In a recent article from the Mayo Clinic, a group of more than one hundred renowned doctors came together to draw attention to the unsustainable nature of cancer drugs prices in the United States. This article references data collected by CBS’ 60 Minutes that shows that the pharmaceutical companies set the price of these drugs as high as they can get away with. The prices of cancer drugs have gradually, and alarmingly, increased an average of $8000 each year over the last decade and a half. The report notes that about a third of Americans will someday develop cancer, in one form or another, and that these patients tend to pay for a fifth or more of the cost of these drugs. Citing data on the average income of an American household, this Mayo Clinic report points out that the majority of patients will have to either take out loans or sell their assets in order to make payments. To learn more about this report and possible solutions, visit the official Mayo Clinic website.

Aetna and Humana: Giant in the making

Making insurance industry history last week, Aetna Inc announced they would be purchasing Humana. Setting the purchase price at a cool $37 billion in cash and stock, jaws dropped when Aetna’s powerful purchase became public. This combination now putting Aetna at the No.2 spot in active membership. this healthcare giant is poised to grow ever larger.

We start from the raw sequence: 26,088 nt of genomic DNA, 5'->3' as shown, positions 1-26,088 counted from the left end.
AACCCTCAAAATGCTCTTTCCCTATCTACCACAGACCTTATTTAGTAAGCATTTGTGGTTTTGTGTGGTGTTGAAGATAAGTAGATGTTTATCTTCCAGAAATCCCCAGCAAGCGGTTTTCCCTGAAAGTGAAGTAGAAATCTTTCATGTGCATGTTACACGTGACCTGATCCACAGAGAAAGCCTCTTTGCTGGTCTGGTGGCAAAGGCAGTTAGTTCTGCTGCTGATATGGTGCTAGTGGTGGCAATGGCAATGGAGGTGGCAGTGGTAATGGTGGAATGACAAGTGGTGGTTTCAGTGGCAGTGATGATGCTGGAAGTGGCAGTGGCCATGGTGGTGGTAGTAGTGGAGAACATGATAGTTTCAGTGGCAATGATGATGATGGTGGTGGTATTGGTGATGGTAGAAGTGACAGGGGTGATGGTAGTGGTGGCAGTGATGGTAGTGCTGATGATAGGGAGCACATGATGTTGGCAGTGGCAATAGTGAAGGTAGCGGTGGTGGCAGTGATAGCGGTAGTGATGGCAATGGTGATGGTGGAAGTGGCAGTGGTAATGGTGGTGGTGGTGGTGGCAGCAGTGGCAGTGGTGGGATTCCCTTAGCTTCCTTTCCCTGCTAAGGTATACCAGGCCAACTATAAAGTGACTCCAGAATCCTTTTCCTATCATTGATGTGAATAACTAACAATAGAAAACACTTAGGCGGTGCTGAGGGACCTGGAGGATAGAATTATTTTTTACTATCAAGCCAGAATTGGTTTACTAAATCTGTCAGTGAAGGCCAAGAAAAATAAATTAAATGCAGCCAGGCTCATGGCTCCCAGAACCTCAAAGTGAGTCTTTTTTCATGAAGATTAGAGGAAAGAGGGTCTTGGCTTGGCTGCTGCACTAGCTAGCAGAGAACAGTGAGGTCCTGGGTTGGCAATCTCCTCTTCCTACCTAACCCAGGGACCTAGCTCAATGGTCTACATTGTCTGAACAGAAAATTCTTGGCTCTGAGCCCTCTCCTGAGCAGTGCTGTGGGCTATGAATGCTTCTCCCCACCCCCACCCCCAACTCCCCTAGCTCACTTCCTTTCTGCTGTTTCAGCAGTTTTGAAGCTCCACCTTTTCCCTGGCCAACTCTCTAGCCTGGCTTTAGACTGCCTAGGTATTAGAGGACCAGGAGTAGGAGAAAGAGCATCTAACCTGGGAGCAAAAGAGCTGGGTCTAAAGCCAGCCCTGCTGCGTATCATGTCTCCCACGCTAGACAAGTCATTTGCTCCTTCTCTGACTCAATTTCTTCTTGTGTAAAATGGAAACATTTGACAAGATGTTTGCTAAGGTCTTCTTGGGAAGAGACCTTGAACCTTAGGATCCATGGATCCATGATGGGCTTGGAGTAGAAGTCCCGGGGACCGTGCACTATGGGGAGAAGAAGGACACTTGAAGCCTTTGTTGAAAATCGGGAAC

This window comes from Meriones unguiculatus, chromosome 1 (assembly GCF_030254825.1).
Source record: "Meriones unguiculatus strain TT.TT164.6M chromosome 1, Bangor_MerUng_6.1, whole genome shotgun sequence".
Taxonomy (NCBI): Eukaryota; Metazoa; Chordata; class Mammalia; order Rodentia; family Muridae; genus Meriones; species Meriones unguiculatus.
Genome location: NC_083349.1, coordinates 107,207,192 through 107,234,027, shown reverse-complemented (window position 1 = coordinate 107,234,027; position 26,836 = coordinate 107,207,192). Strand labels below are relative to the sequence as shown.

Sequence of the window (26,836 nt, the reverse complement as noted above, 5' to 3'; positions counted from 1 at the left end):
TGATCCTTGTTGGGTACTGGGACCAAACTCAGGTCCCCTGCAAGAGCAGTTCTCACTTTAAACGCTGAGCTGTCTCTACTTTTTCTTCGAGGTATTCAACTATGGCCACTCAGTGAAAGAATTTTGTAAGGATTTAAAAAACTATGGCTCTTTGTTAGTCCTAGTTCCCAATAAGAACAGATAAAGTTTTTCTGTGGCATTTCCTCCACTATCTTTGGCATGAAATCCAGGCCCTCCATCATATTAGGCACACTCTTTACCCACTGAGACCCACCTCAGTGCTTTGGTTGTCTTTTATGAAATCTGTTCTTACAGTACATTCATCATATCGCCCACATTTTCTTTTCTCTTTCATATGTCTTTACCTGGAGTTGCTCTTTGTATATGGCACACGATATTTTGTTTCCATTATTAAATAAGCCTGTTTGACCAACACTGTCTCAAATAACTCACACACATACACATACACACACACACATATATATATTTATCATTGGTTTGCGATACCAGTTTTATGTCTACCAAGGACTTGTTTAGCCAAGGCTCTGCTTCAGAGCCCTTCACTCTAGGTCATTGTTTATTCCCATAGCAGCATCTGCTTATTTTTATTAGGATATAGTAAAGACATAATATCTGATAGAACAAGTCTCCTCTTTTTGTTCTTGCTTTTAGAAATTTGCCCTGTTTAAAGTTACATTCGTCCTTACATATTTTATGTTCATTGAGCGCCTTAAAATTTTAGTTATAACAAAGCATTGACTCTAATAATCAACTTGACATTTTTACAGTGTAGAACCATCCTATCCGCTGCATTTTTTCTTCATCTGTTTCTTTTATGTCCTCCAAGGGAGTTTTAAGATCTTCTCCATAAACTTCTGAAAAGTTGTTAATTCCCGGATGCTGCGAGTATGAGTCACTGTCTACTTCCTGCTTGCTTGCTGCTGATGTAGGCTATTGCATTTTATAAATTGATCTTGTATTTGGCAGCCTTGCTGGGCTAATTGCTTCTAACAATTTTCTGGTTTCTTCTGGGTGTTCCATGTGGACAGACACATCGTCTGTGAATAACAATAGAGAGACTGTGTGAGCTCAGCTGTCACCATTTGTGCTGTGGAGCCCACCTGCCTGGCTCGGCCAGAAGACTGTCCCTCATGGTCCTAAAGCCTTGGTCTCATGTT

Jeremy Barbera - AetnaDwarfing what was considered to be the largest insurance deals of the past, this transaction has not gone unnoticed by the Antitrust Authority. Charged with insuring the fairness of our free-market, the Antitrust Authority is concerned that the growth of Aetna could spell trouble down the road for others in the healthcare industry, or possibly those in need of future services. The bigger the insurer, the more control they have negotiating over prices and doctor networks, controlling the level of care

Such a large health insurance conglomerate means a wider influence over several branches of insurance care. Medicare, Medicaid, individual and commercial insurance would all be governed by one powerful entity. While the combined power of these two healthcare giants seems daunting, giving the conjoined companies more than 80% saturation in certain states, Wall Street analysts believe the transaction will not meet any interference.